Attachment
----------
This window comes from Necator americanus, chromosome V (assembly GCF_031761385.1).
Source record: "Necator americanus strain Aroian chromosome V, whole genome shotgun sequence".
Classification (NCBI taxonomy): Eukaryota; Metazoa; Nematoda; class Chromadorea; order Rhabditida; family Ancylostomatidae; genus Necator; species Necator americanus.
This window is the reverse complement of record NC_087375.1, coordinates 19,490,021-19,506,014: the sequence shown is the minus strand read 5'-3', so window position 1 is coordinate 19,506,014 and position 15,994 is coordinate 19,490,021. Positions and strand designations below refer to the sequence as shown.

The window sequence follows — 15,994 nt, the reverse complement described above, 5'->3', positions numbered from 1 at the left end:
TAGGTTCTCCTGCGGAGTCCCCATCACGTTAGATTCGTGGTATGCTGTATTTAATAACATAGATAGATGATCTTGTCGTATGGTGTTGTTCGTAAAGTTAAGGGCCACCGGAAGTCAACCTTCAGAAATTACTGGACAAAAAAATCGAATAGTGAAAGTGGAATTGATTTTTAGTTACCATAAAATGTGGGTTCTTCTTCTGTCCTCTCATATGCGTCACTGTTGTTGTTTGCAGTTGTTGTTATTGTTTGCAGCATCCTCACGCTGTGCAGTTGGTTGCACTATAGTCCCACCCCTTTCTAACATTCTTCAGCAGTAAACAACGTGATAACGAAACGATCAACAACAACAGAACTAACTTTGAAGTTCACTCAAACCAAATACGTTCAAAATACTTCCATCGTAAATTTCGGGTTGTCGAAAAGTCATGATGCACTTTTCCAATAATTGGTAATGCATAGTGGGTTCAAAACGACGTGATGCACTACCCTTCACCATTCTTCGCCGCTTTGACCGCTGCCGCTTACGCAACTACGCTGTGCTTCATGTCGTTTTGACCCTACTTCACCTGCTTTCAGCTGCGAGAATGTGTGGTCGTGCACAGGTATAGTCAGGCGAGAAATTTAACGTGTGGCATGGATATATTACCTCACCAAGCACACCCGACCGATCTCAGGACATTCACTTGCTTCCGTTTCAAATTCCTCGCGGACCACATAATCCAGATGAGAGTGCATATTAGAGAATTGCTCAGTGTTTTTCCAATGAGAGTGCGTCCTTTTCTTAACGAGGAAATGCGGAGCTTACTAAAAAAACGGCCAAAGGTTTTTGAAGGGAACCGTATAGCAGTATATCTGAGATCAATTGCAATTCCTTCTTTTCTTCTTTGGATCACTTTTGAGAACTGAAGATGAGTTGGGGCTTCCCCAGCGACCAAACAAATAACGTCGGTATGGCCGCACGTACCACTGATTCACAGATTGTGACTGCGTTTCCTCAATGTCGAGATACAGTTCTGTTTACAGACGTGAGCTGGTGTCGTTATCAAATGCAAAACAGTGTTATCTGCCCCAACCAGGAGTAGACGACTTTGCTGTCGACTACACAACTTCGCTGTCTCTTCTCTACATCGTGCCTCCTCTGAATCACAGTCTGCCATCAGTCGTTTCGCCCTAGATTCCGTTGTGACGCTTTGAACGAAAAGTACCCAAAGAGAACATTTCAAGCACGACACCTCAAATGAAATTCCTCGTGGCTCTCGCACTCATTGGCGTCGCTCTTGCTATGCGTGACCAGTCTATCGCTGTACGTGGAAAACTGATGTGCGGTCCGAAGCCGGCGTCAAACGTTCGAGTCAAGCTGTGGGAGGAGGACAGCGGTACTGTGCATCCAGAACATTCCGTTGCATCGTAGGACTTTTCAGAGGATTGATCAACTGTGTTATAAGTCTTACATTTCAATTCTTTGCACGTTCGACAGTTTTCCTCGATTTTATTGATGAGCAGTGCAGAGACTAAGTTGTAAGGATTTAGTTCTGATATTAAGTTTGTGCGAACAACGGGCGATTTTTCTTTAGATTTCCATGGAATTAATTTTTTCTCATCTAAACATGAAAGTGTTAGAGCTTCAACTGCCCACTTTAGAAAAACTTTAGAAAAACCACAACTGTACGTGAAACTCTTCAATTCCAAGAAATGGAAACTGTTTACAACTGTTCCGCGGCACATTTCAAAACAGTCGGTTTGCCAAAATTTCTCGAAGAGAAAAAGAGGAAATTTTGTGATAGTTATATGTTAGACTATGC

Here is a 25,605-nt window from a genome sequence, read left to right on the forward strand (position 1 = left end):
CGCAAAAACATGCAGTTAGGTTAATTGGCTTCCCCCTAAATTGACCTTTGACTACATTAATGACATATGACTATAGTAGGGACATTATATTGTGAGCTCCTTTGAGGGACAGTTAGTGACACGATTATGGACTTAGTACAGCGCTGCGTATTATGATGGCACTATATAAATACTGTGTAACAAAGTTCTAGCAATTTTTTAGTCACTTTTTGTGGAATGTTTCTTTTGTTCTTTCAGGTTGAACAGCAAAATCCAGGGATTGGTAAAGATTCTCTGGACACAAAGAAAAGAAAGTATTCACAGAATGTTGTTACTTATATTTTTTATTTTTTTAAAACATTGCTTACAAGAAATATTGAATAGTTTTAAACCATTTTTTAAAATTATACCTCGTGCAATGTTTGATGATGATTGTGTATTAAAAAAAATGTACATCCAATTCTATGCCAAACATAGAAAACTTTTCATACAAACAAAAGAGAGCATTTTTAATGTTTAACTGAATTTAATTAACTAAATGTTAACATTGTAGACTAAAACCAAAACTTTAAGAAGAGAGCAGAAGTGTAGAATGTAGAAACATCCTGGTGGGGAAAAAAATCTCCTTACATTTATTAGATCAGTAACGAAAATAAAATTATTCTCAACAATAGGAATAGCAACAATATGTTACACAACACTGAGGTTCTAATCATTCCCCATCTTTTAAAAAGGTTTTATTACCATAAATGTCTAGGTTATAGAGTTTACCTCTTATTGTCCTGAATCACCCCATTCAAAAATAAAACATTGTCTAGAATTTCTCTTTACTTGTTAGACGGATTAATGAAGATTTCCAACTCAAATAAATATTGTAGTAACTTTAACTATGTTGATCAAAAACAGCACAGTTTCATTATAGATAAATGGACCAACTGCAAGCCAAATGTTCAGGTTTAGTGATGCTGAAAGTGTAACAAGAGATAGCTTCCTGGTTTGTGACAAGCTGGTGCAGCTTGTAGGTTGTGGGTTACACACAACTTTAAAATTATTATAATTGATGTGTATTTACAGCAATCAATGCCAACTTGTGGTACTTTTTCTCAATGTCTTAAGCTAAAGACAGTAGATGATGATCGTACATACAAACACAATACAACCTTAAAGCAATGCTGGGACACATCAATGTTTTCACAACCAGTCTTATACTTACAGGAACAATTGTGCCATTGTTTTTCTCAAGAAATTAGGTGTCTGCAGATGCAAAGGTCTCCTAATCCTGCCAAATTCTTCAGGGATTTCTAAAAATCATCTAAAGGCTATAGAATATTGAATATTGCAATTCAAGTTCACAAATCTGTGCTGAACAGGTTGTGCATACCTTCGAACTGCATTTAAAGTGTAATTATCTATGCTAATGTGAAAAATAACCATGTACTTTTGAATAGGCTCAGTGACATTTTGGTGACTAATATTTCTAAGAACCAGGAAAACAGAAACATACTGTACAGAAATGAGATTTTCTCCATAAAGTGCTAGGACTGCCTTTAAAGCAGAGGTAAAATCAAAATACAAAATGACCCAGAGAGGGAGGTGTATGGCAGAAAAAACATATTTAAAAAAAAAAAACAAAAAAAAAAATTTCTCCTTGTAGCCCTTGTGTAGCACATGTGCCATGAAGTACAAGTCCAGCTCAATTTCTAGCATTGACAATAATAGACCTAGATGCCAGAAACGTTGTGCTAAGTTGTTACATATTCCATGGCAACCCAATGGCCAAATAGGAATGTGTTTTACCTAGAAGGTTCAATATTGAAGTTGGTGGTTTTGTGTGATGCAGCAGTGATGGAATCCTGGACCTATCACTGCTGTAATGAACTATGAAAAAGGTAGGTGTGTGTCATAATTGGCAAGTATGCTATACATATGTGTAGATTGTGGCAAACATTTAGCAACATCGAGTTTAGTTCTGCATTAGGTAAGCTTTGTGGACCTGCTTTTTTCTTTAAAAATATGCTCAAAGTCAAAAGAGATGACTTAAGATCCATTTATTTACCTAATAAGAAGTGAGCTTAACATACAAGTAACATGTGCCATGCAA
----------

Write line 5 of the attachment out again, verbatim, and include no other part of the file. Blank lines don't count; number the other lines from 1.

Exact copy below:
The window sequence follows — 15,994 nt, the reverse complement described above, 5'->3', positions numbered from 1 at the left end: